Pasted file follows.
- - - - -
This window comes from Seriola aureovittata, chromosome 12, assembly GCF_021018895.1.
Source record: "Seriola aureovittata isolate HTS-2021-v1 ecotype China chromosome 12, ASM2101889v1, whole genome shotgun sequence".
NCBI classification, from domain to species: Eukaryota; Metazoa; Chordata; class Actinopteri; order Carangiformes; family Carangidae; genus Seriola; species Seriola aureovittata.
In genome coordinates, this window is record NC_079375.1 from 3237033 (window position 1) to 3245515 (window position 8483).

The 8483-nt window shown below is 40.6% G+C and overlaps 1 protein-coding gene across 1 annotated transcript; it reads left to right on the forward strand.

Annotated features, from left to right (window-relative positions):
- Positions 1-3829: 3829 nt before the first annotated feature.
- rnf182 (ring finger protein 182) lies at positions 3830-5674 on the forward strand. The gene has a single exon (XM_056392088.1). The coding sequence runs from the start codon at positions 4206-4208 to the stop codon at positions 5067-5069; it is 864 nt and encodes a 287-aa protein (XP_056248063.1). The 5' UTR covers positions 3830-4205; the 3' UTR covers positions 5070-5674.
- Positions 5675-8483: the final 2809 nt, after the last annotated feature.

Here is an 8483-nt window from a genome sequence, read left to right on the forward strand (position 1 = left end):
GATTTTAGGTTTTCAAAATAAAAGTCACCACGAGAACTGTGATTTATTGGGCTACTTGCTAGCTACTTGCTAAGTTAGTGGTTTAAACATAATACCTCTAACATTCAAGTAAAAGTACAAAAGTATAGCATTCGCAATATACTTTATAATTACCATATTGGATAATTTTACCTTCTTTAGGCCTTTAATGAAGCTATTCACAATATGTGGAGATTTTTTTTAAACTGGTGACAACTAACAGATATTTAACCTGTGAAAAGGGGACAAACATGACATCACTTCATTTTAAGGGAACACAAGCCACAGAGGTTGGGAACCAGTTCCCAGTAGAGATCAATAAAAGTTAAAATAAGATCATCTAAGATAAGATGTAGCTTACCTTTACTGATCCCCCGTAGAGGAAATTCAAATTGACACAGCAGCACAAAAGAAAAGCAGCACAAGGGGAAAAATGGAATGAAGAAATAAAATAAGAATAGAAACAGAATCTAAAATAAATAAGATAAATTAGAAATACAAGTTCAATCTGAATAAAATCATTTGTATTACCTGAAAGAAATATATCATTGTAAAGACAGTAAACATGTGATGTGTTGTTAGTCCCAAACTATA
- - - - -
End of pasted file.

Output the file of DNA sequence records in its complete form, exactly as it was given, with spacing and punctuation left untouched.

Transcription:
This window comes from Seriola aureovittata, chromosome 12, assembly GCF_021018895.1.
Source record: "Seriola aureovittata isolate HTS-2021-v1 ecotype China chromosome 12, ASM2101889v1, whole genome shotgun sequence".
NCBI classification, from domain to species: Eukaryota; Metazoa; Chordata; class Actinopteri; order Carangiformes; family Carangidae; genus Seriola; species Seriola aureovittata.
In genome coordinates, this window is record NC_079375.1 from 3237033 (window position 1) to 3245515 (window position 8483).

The 8483-nt window shown below is 40.6% G+C and overlaps 1 protein-coding gene across 1 annotated transcript; it reads left to right on the forward strand.

Annotated features, from left to right (window-relative positions):
- Positions 1-3829: 3829 nt before the first annotated feature.
- rnf182 (ring finger protein 182) lies at positions 3830-5674 on the forward strand. The gene has a single exon (XM_056392088.1). The coding sequence runs from the start codon at positions 4206-4208 to the stop codon at positions 5067-5069; it is 864 nt and encodes a 287-aa protein (XP_056248063.1). The 5' UTR covers positions 3830-4205; the 3' UTR covers positions 5070-5674.
- Positions 5675-8483: the final 2809 nt, after the last annotated feature.

Here is an 8483-nt window from a genome sequence, read left to right on the forward strand (position 1 = left end):
GATTTTAGGTTTTCAAAATAAAAGTCACCACGAGAACTGTGATTTATTGGGCTACTTGCTAGCTACTTGCTAAGTTAGTGGTTTAAACATAATACCTCTAACATTCAAGTAAAAGTACAAAAGTATAGCATTCGCAATATACTTTATAATTACCATATTGGATAATTTTACCTTCTTTAGGCCTTTAATGAAGCTATTCACAATATGTGGAGATTTTTTTTAAACTGGTGACAACTAACAGATATTTAACCTGTGAAAAGGGGACAAACATGACATCACTTCATTTTAAGGGAACACAAGCCACAGAGGTTGGGAACCAGTTCCCAGTAGAGATCAATAAAAGTTAAAATAAGATCATCTAAGATAAGATGTAGCTTACCTTTACTGATCCCCCGTAGAGGAAATTCAAATTGACACAGCAGCACAAAAGAAAAGCAGCACAAGGGGAAAAATGGAATGAAGAAATAAAATAAGAATAGAAACAGAATCTAAAATAAATAAGATAAATTAGAAATACAAGTTCAATCTGAATAAAATCATTTGTATTACCTGAAAGAAATATATCATTGTAAAGACAGTAAACATGTGATGTGTTGTTAGTCCCAAACTATA